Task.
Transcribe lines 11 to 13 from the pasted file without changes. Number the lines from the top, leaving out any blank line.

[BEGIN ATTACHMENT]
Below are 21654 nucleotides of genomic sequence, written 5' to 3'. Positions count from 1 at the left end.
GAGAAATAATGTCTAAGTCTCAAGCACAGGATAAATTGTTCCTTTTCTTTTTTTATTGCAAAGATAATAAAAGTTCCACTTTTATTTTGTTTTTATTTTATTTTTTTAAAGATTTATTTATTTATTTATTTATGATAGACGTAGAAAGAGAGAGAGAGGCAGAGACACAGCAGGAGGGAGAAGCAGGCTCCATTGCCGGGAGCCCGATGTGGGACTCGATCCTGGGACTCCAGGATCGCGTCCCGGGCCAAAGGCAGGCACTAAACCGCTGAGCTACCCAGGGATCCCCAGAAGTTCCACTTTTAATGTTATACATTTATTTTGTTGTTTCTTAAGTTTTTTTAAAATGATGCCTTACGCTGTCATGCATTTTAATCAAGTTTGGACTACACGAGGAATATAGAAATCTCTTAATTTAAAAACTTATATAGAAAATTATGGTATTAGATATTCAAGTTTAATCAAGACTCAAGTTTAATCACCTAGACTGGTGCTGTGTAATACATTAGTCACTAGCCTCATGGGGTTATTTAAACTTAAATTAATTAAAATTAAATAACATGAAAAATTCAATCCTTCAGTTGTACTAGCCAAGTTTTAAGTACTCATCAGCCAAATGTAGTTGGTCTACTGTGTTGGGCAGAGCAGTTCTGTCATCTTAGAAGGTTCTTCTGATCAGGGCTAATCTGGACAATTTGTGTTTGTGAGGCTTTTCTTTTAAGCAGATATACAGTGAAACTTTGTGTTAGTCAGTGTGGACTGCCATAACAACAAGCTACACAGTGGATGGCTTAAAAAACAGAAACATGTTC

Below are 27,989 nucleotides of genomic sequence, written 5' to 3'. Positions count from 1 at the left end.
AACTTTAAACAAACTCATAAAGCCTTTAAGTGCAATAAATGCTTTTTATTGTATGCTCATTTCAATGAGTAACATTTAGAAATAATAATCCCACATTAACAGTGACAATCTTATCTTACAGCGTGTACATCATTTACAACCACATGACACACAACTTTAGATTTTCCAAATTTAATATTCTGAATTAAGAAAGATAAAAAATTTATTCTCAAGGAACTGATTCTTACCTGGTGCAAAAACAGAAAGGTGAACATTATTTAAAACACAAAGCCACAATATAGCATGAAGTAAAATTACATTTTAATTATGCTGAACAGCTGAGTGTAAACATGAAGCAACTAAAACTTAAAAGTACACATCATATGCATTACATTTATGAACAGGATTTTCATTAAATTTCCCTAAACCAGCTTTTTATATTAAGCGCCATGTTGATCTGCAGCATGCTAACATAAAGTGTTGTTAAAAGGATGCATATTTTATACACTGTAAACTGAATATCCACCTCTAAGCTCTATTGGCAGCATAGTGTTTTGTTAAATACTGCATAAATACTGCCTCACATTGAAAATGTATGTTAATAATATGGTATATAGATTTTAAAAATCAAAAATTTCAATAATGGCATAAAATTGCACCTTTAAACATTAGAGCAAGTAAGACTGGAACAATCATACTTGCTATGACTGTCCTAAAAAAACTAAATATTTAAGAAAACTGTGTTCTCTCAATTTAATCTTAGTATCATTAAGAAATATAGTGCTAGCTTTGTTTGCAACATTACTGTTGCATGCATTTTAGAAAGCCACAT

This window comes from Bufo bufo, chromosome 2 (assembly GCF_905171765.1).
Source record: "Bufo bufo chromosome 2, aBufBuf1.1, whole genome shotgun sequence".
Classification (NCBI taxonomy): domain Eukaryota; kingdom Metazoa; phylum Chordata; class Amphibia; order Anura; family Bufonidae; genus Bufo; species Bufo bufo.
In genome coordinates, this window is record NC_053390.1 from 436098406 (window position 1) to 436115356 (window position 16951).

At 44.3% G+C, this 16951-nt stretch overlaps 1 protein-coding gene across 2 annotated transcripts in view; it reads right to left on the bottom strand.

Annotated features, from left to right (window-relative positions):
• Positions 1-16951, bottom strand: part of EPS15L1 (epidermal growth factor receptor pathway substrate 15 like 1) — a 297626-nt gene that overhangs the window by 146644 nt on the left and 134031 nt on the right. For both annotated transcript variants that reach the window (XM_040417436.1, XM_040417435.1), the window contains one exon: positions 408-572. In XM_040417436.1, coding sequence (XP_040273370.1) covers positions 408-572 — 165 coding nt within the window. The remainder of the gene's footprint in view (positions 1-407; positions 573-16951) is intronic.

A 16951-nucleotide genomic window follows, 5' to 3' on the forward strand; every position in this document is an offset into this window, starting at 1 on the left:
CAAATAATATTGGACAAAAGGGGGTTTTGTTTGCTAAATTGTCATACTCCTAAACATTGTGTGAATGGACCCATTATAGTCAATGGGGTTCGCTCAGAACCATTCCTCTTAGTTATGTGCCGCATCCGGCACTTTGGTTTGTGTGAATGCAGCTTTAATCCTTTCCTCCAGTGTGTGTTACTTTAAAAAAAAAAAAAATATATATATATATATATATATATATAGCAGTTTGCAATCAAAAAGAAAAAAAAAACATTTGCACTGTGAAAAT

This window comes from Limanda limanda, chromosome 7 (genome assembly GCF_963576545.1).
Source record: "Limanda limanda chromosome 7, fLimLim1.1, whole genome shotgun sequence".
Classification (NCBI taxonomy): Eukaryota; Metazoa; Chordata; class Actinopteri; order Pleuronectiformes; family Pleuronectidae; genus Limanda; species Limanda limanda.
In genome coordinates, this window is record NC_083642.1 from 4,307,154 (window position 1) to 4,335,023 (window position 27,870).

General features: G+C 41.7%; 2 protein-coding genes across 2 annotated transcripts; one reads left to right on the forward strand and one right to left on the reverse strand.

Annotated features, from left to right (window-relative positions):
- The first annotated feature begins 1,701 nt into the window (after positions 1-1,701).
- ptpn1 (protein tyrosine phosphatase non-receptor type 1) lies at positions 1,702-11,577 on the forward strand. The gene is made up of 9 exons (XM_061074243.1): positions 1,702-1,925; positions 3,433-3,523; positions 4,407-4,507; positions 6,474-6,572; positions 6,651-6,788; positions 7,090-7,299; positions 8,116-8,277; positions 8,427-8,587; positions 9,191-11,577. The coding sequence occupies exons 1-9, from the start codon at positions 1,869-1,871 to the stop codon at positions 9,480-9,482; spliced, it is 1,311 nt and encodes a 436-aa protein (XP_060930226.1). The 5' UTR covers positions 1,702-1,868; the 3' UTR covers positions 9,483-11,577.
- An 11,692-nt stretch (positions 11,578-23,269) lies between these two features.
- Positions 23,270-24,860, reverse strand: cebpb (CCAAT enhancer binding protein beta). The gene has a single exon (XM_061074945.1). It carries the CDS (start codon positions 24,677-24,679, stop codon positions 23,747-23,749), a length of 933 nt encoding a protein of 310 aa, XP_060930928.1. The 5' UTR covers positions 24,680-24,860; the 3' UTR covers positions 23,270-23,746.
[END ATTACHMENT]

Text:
• Positions 1-16951, bottom strand: part of EPS15L1 (epidermal growth factor receptor pathway substrate 15 like 1) — a 297626-nt gene that overhangs the window by 146644 nt on the left and 134031 nt on the right. For both annotated transcript variants that reach the window (XM_040417436.1, XM_040417435.1), the window contains one exon: positions 408-572. In XM_040417436.1, coding sequence (XP_040273370.1) covers positions 408-572 — 165 coding nt within the window. The remainder of the gene's footprint in view (positions 1-407; positions 573-16951) is intronic.

A 16951-nucleotide genomic window follows, 5' to 3' on the forward strand; every position in this document is an offset into this window, starting at 1 on the left:
CAAATAATATTGGACAAAAGGGGGTTTTGTTTGCTAAATTGTCATACTCCTAAACATTGTGTGAATGGACCCATTATAGTCAATGGGGTTCGCTCAGAACCATTCCTCTTAGTTATGTGCCGCATCCGGCACTTTGGTTTGTGTGAATGCAGCTTTAATCCTTTCCTCCAGTGTGTGTTACTTTAAAAAAAAAAAAAATATATATATATATATATATATATATAGCAGTTTGCAATCAAAAAGAAAAAAAAAACATTTGCACTGTGAAAAT